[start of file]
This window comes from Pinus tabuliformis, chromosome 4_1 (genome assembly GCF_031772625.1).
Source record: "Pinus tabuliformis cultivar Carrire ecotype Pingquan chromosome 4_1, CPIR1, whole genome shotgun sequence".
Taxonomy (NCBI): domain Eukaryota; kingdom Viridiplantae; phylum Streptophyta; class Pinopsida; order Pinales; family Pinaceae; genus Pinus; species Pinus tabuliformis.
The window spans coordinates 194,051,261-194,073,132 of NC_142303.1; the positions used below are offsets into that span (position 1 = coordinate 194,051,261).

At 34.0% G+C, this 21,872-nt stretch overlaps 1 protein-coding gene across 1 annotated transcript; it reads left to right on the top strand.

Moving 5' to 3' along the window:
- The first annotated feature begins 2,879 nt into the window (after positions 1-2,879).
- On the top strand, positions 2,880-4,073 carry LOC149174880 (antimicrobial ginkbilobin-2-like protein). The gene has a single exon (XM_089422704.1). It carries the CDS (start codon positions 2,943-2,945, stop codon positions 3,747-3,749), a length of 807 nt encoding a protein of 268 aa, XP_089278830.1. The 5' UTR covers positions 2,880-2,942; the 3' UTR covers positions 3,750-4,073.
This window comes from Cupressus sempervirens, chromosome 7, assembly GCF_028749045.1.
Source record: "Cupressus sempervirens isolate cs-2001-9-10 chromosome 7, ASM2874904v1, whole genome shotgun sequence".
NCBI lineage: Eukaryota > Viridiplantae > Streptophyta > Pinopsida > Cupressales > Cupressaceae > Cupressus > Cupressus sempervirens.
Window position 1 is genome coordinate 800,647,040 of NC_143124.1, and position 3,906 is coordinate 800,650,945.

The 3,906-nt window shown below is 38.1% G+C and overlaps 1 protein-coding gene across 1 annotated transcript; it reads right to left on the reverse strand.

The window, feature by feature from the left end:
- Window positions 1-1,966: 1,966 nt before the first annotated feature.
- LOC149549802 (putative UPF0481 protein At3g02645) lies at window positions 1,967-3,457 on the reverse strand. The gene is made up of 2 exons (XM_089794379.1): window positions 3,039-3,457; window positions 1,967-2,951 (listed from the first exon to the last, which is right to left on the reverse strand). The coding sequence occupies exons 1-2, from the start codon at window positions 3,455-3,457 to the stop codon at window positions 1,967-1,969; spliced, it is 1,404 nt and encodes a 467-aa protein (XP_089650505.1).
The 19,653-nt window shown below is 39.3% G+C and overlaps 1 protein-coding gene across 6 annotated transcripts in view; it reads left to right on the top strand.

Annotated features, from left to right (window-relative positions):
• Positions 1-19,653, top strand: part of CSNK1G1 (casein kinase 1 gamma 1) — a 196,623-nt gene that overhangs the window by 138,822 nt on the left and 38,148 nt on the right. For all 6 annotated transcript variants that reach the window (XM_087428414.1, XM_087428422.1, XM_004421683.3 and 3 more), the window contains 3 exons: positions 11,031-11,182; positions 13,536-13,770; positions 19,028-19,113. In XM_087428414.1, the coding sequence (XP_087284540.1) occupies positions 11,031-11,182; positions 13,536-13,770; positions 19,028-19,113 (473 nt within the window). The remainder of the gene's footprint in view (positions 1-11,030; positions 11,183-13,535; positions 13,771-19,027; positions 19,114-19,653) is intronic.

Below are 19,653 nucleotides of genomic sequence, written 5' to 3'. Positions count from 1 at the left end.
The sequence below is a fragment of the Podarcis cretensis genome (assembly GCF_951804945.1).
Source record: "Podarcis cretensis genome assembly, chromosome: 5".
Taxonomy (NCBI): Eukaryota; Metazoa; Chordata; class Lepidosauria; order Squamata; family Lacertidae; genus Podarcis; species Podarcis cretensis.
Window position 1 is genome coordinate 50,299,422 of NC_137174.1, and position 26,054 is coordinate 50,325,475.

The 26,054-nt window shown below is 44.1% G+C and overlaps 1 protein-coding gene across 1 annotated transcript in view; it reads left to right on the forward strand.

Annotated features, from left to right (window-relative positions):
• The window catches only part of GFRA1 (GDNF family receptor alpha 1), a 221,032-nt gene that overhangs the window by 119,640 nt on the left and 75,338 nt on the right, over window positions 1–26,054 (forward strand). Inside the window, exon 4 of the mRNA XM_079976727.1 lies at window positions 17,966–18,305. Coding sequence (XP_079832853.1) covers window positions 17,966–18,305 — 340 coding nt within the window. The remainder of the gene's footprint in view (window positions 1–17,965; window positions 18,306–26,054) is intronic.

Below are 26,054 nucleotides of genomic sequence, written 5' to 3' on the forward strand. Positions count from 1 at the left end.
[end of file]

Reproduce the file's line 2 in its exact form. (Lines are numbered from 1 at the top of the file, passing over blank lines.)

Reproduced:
Source record: "Pinus tabuliformis cultivar Carrire ecotype Pingquan chromosome 4_1, CPIR1, whole genome shotgun sequence".